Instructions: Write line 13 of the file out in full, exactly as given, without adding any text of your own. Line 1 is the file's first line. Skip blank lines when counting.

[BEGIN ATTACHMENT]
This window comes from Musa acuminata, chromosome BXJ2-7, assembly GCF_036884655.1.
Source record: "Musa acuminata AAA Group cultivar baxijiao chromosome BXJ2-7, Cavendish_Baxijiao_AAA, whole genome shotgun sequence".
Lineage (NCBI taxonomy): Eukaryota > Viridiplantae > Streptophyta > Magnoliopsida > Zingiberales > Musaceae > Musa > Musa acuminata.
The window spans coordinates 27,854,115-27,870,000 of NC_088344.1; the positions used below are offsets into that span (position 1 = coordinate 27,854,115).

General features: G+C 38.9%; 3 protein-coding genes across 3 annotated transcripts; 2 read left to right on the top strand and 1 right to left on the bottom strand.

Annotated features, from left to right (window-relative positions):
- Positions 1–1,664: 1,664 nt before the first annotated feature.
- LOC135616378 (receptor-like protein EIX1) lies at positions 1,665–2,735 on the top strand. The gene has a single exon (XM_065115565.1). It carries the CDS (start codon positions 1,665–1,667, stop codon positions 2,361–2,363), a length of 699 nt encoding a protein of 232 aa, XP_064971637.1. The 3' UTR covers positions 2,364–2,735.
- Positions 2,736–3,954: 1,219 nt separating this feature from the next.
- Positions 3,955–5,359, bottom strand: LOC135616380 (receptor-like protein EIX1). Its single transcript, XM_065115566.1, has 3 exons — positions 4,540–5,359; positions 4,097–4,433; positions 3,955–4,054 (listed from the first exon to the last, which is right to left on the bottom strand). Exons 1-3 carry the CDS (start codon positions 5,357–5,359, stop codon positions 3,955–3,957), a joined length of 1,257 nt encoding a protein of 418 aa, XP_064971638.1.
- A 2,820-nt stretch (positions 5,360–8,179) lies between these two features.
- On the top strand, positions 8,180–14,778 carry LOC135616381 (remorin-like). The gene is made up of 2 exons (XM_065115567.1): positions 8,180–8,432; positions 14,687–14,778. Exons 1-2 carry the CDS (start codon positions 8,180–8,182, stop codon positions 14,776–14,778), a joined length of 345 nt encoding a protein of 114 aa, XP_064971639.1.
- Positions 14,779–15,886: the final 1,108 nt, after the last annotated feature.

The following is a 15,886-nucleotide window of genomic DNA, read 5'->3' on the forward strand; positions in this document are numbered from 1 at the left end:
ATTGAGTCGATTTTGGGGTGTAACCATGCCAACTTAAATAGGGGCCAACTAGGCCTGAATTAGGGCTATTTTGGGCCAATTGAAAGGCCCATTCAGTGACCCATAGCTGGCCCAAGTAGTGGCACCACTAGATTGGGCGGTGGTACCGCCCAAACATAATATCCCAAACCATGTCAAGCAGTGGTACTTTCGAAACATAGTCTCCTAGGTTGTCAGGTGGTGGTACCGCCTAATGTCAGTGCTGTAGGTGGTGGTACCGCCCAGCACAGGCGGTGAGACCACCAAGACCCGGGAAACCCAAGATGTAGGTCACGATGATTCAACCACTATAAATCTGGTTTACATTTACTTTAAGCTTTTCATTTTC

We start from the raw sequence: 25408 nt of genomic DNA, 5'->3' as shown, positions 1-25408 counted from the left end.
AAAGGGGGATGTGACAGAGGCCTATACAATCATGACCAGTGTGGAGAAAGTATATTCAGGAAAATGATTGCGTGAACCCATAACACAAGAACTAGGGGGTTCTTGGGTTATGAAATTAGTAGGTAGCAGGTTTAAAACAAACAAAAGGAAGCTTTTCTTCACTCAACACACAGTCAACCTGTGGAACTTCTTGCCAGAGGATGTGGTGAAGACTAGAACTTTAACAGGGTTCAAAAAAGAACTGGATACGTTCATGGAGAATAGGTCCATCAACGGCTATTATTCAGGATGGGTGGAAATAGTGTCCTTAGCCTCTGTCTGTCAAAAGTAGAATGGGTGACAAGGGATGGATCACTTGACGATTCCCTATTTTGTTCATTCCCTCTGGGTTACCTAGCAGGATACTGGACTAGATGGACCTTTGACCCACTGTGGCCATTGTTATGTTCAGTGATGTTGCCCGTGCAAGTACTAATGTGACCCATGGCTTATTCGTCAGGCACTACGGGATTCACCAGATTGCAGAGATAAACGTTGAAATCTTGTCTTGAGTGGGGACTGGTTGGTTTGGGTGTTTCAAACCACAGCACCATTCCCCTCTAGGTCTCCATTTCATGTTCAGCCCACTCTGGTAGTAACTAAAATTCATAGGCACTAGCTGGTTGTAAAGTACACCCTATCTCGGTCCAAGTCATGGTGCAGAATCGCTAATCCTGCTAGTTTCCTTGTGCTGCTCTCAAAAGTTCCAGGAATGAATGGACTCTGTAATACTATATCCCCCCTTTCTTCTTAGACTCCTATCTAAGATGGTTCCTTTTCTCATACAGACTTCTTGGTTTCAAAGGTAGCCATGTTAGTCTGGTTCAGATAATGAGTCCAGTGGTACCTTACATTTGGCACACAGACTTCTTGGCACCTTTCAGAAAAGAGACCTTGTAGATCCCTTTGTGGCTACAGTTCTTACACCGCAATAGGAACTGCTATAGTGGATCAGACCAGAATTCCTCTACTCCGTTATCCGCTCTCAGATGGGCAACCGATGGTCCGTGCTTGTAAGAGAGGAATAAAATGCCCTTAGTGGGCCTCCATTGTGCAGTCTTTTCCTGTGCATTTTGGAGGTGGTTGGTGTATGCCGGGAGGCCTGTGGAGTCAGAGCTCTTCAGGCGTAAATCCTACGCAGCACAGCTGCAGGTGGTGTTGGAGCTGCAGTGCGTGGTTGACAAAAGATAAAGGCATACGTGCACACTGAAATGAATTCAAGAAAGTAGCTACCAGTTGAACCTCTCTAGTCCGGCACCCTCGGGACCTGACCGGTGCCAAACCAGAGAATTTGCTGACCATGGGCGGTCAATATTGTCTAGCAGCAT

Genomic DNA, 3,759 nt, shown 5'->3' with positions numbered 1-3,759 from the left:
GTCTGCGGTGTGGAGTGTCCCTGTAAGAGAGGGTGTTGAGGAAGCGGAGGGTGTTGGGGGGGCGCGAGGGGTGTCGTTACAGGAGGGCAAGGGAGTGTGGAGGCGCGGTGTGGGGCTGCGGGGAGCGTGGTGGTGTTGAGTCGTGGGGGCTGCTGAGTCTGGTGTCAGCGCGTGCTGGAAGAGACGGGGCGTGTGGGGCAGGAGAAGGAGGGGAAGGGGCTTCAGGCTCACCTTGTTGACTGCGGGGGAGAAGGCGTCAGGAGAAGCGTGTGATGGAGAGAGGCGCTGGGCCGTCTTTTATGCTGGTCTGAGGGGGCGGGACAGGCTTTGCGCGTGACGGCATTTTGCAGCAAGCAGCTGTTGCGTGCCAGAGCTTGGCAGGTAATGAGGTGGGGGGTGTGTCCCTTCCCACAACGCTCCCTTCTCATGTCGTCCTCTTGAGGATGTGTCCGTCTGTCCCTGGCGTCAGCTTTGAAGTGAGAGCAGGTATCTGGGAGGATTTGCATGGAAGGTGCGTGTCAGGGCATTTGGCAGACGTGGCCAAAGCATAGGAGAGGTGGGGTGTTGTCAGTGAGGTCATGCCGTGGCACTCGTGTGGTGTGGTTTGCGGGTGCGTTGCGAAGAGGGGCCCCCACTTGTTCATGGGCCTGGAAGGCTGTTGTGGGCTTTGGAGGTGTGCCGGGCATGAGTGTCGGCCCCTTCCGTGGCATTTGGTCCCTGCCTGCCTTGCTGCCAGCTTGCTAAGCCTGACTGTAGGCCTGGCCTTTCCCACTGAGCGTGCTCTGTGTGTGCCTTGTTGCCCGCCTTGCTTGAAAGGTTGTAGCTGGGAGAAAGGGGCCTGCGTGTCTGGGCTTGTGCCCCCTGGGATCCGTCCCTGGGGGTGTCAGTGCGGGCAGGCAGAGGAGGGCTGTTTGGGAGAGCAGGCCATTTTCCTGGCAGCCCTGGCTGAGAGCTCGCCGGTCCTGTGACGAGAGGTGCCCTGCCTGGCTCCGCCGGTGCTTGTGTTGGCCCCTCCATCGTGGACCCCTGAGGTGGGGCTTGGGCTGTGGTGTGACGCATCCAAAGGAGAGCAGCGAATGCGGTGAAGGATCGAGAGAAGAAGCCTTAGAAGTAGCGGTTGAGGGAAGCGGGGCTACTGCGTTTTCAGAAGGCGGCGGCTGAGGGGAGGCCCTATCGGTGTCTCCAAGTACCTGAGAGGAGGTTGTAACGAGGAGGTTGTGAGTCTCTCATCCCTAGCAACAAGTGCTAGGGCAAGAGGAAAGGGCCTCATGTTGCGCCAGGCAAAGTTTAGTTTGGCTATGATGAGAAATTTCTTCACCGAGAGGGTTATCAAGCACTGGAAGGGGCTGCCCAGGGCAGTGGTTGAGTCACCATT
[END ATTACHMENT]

- Positions 14,779–15,886: the final 1,108 nt, after the last annotated feature.